Deliberations in Paul Haggis rape trial set to begin


Screenwriter and director Paul Haggis arrives in court for a civil sexual assault trial, Wednesday, Nov. 2, 2022, in New York. (AP Photo/Julia Nikhinson)


Jury deliberations are due to begin Thursday in a civil rape case against filmmaker Paul Haggis, tasking a six-person panel with sifting through dueling accounts of what happened between him and a publicist one night in 2013.

According to accuser Haleigh Breest’s account, she reluctantly agreed to have drinks at ‘Crash’ and ‘Million Dollar Baby’ screenwriter’s apartment, then subjected to unwelcome kisses, forced to perform oral sex and raped when she repeatedly refused.

“It’s a Paul Haggis horror movie, and only you can stop it,” one of his lawyers, Ilann Maazel, told the jury during a summary on Wednesday.

According to Haggis’ account, he fights a false claim from a show business publicist who starred with an Oscar winner, showed interest for months, and was a partner – by turns hesitant and impatient – in a consensual encounter.

“This trial has completely destroyed him,” defense attorney Priya Chaudhry said in her closing argument, urging jurors to “release Paul from these false allegations.”

Breest sued Haggis in 2017; she never took her allegations to the police or prosecutors. She seeks unspecified damages.

Breest, now 36, and Haggis, 69, met while she was moonlighting as a staff member at movie premieres in New York. They chatted at events and exchanged emails, interactions he considers flirtatious but which she says were the typical efforts of a PR person to build relationships.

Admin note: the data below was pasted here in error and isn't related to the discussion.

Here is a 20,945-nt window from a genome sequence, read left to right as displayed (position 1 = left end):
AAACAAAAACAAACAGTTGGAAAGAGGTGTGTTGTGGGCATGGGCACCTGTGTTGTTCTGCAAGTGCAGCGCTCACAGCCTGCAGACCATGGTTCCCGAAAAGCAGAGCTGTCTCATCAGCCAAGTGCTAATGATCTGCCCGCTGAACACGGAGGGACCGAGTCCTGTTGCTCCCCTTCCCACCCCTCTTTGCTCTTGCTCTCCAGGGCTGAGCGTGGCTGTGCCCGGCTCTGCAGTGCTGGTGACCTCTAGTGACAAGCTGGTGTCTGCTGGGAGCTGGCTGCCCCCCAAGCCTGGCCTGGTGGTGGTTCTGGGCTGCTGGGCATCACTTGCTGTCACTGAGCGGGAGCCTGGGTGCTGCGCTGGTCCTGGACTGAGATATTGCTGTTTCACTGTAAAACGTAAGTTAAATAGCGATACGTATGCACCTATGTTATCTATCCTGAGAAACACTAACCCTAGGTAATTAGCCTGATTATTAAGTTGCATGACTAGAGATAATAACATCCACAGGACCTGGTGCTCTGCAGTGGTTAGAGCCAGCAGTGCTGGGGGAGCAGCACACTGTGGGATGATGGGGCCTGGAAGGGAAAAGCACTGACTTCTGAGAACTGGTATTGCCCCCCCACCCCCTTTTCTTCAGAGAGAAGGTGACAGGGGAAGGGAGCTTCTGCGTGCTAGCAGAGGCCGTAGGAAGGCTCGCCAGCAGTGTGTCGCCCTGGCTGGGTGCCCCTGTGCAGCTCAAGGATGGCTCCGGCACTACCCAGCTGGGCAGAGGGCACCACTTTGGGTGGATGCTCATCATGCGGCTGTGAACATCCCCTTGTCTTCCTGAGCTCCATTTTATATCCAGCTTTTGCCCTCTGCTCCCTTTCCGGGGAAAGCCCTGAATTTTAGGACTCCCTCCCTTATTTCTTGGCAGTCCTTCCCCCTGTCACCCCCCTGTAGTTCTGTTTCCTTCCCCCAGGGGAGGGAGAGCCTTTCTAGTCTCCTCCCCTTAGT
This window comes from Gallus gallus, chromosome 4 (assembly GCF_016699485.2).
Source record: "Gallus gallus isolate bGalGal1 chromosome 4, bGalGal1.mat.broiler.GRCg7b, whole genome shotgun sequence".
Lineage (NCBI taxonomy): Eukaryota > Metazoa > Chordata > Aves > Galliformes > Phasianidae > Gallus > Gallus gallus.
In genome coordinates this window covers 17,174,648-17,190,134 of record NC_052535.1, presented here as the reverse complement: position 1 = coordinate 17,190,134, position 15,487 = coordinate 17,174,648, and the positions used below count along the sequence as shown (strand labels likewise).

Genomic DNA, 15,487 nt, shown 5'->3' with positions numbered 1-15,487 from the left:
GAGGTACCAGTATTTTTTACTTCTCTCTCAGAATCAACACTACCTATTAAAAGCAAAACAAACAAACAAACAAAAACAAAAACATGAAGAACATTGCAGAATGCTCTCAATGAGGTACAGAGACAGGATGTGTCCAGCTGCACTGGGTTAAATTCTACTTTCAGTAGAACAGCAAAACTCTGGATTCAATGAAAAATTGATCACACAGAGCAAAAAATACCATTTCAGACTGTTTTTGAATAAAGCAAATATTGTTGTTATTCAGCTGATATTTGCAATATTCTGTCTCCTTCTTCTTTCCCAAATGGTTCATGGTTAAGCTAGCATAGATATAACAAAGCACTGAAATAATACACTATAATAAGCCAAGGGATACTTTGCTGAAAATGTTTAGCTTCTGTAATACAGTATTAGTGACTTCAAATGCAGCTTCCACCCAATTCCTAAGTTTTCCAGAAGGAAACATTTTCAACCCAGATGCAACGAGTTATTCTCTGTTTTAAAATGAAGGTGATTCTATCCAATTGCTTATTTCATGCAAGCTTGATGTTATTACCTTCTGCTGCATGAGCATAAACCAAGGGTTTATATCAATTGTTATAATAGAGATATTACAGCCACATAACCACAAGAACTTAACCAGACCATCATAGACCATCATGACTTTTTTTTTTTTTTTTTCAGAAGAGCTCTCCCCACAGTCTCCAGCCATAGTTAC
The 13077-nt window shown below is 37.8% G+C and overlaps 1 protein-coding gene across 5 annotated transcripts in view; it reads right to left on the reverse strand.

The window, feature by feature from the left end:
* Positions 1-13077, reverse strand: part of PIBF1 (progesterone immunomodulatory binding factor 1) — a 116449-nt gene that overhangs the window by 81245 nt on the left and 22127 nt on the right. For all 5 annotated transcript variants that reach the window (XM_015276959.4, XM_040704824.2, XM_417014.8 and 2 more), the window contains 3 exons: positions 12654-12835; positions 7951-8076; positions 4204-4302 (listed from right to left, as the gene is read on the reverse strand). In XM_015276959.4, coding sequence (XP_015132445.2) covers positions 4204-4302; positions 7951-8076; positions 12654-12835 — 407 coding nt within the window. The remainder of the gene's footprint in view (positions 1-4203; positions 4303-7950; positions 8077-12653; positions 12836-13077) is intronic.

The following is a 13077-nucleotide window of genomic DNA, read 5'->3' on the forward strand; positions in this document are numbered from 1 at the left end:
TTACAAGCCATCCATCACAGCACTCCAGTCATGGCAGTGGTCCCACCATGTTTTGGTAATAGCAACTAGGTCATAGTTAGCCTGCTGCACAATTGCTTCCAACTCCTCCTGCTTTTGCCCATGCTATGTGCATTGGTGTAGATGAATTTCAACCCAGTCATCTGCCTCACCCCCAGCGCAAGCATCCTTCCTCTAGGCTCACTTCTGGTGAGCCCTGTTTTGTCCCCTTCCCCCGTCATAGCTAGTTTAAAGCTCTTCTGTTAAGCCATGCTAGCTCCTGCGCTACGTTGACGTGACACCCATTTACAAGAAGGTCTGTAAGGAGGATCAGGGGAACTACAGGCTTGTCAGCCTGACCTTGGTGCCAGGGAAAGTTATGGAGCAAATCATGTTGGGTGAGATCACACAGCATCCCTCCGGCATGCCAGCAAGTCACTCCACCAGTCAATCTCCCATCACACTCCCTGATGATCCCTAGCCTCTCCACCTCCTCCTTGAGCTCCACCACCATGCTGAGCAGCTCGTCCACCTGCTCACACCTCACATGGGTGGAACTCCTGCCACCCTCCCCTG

After a January 31, 2013 screening both parties agreed, Haggis offered to drive Breest home and invited her to his loft for a nightcap. She suggested a bar instead.

When he stared at the apartment, she agreed but said she wasn’t going to stay the night. She calls it a clear message that sex was not on the table; he said he took it as a “playful” bet.

Shortly after they arrived, he went to kiss her. And after that, their accounts and characterizations of the night and its aftermath diverge considerably.

Chaudhry portrays Breest as a star-drenched young woman who was excited about her night with the writer-director, disappointed that he hadn’t asked her out again, and turned “a consensual and somewhat embarrassing” into a sexual assault to try to get payment – and a return on investment.

“She’s lying. She’s not upset about what happened at Paul Haggis’ apartment that night. She’s upset that he never invited her back,” Chaudhry said in a statement. closing argument. “There are three ‘r’ words in this case: rejection, regret, revenge. None of them are rape.”

Breest’s attorneys describe Haggis as a scheming narcissist who repeatedly used his cinematic chops and Hollywood status to prey on women who entered his professional orbit.

“As far as young women who are attracted to him, he uses this manipulation to have sex, one way or another,” regardless of consent, Maazel said.

Besides Breest, four other women testified that Haggis sexually assaulted them at different times dating back to the 1990s – claims he denies and his lawyer suggested were fabricated to bolster Breest’s lawsuit. The other women do not complain.

There are no criminal charges associated with the case.

The Associated Press generally does not identify people who say they have been sexually assaulted unless they come forward publicly, as Breest did.

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